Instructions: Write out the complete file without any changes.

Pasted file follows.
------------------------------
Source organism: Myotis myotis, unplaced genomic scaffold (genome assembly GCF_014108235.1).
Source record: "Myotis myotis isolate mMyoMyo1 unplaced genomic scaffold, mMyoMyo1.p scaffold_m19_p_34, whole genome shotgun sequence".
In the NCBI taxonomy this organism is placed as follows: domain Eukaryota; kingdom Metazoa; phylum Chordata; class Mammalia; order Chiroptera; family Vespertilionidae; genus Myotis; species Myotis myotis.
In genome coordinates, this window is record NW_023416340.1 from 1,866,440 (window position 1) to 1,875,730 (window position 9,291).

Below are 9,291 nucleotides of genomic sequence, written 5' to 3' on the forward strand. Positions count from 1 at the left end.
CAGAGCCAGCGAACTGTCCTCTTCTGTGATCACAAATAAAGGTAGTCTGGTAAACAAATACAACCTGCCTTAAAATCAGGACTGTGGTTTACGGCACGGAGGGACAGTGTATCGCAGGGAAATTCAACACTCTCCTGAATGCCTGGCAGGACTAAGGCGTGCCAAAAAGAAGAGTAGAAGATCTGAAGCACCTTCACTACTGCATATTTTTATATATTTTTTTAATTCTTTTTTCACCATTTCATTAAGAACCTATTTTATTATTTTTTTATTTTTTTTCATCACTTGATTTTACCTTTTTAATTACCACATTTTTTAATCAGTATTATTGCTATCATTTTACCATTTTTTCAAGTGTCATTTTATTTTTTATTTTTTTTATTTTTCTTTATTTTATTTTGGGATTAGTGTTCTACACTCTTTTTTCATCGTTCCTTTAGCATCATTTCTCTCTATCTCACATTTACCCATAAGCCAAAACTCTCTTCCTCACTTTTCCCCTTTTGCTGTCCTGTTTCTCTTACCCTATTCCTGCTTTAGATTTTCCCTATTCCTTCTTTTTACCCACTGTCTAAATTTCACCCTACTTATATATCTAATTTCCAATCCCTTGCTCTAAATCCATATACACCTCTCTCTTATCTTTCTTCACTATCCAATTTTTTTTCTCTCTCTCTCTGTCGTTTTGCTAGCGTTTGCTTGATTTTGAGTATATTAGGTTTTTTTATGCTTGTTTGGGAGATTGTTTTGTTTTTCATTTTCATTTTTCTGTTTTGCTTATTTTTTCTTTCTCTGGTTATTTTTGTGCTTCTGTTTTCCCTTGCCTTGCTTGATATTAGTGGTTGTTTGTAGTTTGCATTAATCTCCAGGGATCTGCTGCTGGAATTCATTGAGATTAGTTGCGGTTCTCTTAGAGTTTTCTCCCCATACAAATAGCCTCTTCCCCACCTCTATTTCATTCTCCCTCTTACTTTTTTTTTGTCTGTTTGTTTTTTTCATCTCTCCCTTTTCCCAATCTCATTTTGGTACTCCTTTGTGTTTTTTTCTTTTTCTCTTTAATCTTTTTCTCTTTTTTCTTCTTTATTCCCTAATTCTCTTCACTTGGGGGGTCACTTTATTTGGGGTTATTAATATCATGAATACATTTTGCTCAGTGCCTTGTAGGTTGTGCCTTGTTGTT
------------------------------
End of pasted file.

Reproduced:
Source organism: Myotis myotis, unplaced genomic scaffold (genome assembly GCF_014108235.1).
Source record: "Myotis myotis isolate mMyoMyo1 unplaced genomic scaffold, mMyoMyo1.p scaffold_m19_p_34, whole genome shotgun sequence".
In the NCBI taxonomy this organism is placed as follows: domain Eukaryota; kingdom Metazoa; phylum Chordata; class Mammalia; order Chiroptera; family Vespertilionidae; genus Myotis; species Myotis myotis.
In genome coordinates, this window is record NW_023416340.1 from 1,866,440 (window position 1) to 1,875,730 (window position 9,291).

Below are 9,291 nucleotides of genomic sequence, written 5' to 3' on the forward strand. Positions count from 1 at the left end.
CAGAGCCAGCGAACTGTCCTCTTCTGTGATCACAAATAAAGGTAGTCTGGTAAACAAATACAACCTGCCTTAAAATCAGGACTGTGGTTTACGGCACGGAGGGACAGTGTATCGCAGGGAAATTCAACACTCTCCTGAATGCCTGGCAGGACTAAGGCGTGCCAAAAAGAAGAGTAGAAGATCTGAAGCACCTTCACTACTGCATATTTTTATATATTTTTTTAATTCTTTTTTCACCATTTCATTAAGAACCTATTTTATTATTTTTTTATTTTTTTTCATCACTTGATTTTACCTTTTTAATTACCACATTTTTTAATCAGTATTATTGCTATCATTTTACCATTTTTTCAAGTGTCATTTTATTTTTTATTTTTTTTATTTTTCTTTATTTTATTTTGGGATTAGTGTTCTACACTCTTTTTTCATCGTTCCTTTAGCATCATTTCTCTCTATCTCACATTTACCCATAAGCCAAAACTCTCTTCCTCACTTTTCCCCTTTTGCTGTCCTGTTTCTCTTACCCTATTCCTGCTTTAGATTTTCCCTATTCCTTCTTTTTACCCACTGTCTAAATTTCACCCTACTTATATATCTAATTTCCAATCCCTTGCTCTAAATCCATATACACCTCTCTCTTATCTTTCTTCACTATCCAATTTTTTTTCTCTCTCTCTCTGTCGTTTTGCTAGCGTTTGCTTGATTTTGAGTATATTAGGTTTTTTTATGCTTGTTTGGGAGATTGTTTTGTTTTTCATTTTCATTTTTCTGTTTTGCTTATTTTTTCTTTCTCTGGTTATTTTTGTGCTTCTGTTTTCCCTTGCCTTGCTTGATATTAGTGGTTGTTTGTAGTTTGCATTAATCTCCAGGGATCTGCTGCTGGAATTCATTGAGATTAGTTGCGGTTCTCTTAGAGTTTTCTCCCCATACAAATAGCCTCTTCCCCACCTCTATTTCATTCTCCCTCTTACTTTTTTTTTGTCTGTTTGTTTTTTTCATCTCTCCCTTTTCCCAATCTCATTTTGGTACTCCTTTGTGTTTTTTTCTTTTTCTCTTTAATCTTTTTCTCTTTTTTCTTCTTTATTCCCTAATTCTCTTCACTTGGGGGGTCACTTTATTTGGGGTTATTAATATCATGAATACATTTTGCTCAGTGCCTTGTAGGTTGTGCCTTGTTGTT